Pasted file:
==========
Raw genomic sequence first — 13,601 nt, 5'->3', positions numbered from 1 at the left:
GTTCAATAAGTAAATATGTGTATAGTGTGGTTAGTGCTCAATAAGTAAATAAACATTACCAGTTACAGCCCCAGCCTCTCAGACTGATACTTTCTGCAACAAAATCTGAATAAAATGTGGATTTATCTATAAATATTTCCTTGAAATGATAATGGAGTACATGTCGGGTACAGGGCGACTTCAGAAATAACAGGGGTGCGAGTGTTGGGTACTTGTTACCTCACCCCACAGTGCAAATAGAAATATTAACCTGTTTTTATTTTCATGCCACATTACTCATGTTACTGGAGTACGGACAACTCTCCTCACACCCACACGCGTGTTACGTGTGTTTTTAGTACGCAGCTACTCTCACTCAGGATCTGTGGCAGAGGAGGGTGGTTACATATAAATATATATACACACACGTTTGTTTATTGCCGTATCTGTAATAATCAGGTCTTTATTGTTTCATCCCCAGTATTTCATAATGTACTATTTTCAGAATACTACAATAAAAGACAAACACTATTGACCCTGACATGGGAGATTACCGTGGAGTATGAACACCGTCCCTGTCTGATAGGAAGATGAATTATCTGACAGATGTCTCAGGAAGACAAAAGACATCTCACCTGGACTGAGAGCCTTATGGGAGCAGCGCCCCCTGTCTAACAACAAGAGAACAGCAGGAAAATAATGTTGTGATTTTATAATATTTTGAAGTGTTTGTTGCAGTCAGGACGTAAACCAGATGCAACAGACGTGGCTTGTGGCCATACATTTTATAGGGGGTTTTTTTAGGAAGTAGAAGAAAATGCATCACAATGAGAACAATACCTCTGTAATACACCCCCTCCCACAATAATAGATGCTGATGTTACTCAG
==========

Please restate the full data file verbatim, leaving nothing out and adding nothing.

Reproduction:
Raw genomic sequence first — 13,601 nt, 5'->3', positions numbered from 1 at the left:
GTTCAATAAGTAAATATGTGTATAGTGTGGTTAGTGCTCAATAAGTAAATAAACATTACCAGTTACAGCCCCAGCCTCTCAGACTGATACTTTCTGCAACAAAATCTGAATAAAATGTGGATTTATCTATAAATATTTCCTTGAAATGATAATGGAGTACATGTCGGGTACAGGGCGACTTCAGAAATAACAGGGGTGCGAGTGTTGGGTACTTGTTACCTCACCCCACAGTGCAAATAGAAATATTAACCTGTTTTTATTTTCATGCCACATTACTCATGTTACTGGAGTACGGACAACTCTCCTCACACCCACACGCGTGTTACGTGTGTTTTTAGTACGCAGCTACTCTCACTCAGGATCTGTGGCAGAGGAGGGTGGTTACATATAAATATATATACACACACGTTTGTTTATTGCCGTATCTGTAATAATCAGGTCTTTATTGTTTCATCCCCAGTATTTCATAATGTACTATTTTCAGAATACTACAATAAAAGACAAACACTATTGACCCTGACATGGGAGATTACCGTGGAGTATGAACACCGTCCCTGTCTGATAGGAAGATGAATTATCTGACAGATGTCTCAGGAAGACAAAAGACATCTCACCTGGACTGAGAGCCTTATGGGAGCAGCGCCCCCTGTCTAACAACAAGAGAACAGCAGGAAAATAATGTTGTGATTTTATAATATTTTGAAGTGTTTGTTGCAGTCAGGACGTAAACCAGATGCAACAGACGTGGCTTGTGGCCATACATTTTATAGGGGGTTTTTTTAGGAAGTAGAAGAAAATGCATCACAATGAGAACAATACCTCTGTAATACACCCCCTCCCACAATAATAGATGCTGATGTTACTCAG